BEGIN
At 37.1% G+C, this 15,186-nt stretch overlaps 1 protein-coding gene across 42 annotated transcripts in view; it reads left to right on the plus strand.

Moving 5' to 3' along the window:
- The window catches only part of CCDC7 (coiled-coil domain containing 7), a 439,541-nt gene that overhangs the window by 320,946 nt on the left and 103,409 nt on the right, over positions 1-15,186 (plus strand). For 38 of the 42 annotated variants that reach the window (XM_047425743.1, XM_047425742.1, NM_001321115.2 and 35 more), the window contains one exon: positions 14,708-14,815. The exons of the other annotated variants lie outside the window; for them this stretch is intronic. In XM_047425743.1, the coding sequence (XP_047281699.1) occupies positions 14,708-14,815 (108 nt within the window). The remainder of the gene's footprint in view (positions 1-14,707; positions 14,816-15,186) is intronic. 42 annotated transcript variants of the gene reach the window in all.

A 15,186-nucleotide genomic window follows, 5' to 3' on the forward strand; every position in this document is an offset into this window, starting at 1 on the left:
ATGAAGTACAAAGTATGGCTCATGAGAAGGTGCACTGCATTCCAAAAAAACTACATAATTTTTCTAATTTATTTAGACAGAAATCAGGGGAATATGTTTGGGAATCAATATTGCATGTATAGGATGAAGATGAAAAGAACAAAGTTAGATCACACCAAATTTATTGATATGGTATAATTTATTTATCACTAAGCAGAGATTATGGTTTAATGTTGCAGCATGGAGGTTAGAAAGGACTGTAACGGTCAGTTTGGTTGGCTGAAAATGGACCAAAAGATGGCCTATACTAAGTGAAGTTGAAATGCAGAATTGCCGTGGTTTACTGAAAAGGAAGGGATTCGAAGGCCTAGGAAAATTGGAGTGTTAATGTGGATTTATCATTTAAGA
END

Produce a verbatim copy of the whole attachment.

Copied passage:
At 37.1% G+C, this 15,186-nt stretch overlaps 1 protein-coding gene across 42 annotated transcripts in view; it reads left to right on the plus strand.

Moving 5' to 3' along the window:
- The window catches only part of CCDC7 (coiled-coil domain containing 7), a 439,541-nt gene that overhangs the window by 320,946 nt on the left and 103,409 nt on the right, over positions 1-15,186 (plus strand). For 38 of the 42 annotated variants that reach the window (XM_047425743.1, XM_047425742.1, NM_001321115.2 and 35 more), the window contains one exon: positions 14,708-14,815. The exons of the other annotated variants lie outside the window; for them this stretch is intronic. In XM_047425743.1, the coding sequence (XP_047281699.1) occupies positions 14,708-14,815 (108 nt within the window). The remainder of the gene's footprint in view (positions 1-14,707; positions 14,816-15,186) is intronic. 42 annotated transcript variants of the gene reach the window in all.

A 15,186-nucleotide genomic window follows, 5' to 3' on the forward strand; every position in this document is an offset into this window, starting at 1 on the left:
ATGAAGTACAAAGTATGGCTCATGAGAAGGTGCACTGCATTCCAAAAAAACTACATAATTTTTCTAATTTATTTAGACAGAAATCAGGGGAATATGTTTGGGAATCAATATTGCATGTATAGGATGAAGATGAAAAGAACAAAGTTAGATCACACCAAATTTATTGATATGGTATAATTTATTTATCACTAAGCAGAGATTATGGTTTAATGTTGCAGCATGGAGGTTAGAAAGGACTGTAACGGTCAGTTTGGTTGGCTGAAAATGGACCAAAAGATGGCCTATACTAAGTGAAGTTGAAATGCAGAATTGCCGTGGTTTACTGAAAAGGAAGGGATTCGAAGGCCTAGGAAAATTGGAGTGTTAATGTGGATTTATCATTTAAGA